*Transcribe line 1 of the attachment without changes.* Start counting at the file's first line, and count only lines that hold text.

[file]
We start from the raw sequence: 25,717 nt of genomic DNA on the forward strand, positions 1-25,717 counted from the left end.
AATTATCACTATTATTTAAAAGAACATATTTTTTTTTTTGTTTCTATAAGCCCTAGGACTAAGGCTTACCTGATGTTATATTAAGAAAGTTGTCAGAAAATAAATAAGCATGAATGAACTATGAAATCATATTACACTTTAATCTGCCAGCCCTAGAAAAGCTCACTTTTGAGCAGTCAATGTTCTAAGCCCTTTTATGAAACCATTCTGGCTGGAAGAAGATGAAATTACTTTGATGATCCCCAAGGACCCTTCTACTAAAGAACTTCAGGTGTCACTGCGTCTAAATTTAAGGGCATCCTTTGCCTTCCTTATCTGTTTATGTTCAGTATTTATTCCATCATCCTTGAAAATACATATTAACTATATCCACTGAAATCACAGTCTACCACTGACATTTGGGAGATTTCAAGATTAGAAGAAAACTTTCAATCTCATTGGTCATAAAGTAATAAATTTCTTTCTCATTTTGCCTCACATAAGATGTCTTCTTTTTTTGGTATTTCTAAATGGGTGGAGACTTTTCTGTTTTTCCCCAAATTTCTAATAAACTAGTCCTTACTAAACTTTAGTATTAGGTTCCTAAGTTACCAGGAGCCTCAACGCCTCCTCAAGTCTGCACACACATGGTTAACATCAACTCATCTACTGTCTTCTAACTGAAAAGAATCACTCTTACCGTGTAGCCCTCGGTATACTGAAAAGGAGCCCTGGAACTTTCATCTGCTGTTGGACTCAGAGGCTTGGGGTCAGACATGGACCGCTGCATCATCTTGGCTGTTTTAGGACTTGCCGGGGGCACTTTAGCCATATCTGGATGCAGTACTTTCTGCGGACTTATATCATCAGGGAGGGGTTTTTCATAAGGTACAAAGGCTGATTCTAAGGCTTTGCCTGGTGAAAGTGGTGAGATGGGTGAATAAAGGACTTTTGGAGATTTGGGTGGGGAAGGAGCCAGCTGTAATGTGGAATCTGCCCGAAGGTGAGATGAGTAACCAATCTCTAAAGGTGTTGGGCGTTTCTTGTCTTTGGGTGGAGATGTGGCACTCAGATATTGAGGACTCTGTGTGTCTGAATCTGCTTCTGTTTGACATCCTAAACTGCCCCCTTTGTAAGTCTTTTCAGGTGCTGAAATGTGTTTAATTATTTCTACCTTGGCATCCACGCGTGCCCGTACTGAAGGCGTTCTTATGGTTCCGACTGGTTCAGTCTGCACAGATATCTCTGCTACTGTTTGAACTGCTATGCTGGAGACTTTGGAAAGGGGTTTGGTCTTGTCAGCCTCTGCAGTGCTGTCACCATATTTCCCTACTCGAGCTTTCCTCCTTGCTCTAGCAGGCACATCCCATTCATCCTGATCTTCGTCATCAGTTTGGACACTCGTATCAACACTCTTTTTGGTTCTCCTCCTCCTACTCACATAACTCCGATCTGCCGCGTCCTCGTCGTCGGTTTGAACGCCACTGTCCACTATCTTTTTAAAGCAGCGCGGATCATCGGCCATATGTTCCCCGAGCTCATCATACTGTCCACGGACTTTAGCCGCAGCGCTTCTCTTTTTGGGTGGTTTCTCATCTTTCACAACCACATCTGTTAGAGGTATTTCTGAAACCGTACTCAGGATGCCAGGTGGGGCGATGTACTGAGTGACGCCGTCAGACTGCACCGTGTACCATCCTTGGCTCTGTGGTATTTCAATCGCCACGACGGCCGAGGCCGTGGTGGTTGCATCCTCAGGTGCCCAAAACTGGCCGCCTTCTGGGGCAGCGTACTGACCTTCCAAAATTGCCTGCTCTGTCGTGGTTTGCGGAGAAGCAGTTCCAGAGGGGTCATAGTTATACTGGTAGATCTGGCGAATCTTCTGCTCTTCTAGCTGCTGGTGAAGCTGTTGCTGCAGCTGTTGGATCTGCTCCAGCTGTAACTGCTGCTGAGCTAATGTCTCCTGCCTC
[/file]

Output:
We start from the raw sequence: 25,717 nt of genomic DNA on the forward strand, positions 1-25,717 counted from the left end.